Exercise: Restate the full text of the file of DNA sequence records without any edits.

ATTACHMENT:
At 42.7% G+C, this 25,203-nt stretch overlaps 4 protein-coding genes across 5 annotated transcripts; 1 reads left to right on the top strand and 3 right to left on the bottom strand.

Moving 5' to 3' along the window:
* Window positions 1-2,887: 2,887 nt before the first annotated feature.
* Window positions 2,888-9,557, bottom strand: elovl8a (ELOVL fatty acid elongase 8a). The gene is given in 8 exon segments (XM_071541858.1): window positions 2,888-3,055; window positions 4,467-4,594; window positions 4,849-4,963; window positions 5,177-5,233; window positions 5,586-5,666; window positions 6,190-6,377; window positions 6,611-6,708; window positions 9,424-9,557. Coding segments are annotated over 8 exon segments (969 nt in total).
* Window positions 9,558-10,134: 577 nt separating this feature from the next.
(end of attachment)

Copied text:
At 42.7% G+C, this 25,203-nt stretch overlaps 4 protein-coding genes across 5 annotated transcripts; 1 reads left to right on the top strand and 3 right to left on the bottom strand.

Moving 5' to 3' along the window:
* Window positions 1-2,887: 2,887 nt before the first annotated feature.
* Window positions 2,888-9,557, bottom strand: elovl8a (ELOVL fatty acid elongase 8a). The gene is given in 8 exon segments (XM_071541858.1): window positions 2,888-3,055; window positions 4,467-4,594; window positions 4,849-4,963; window positions 5,177-5,233; window positions 5,586-5,666; window positions 6,190-6,377; window positions 6,611-6,708; window positions 9,424-9,557. Coding segments are annotated over 8 exon segments (969 nt in total).
* Window positions 9,558-10,134: 577 nt separating this feature from the next.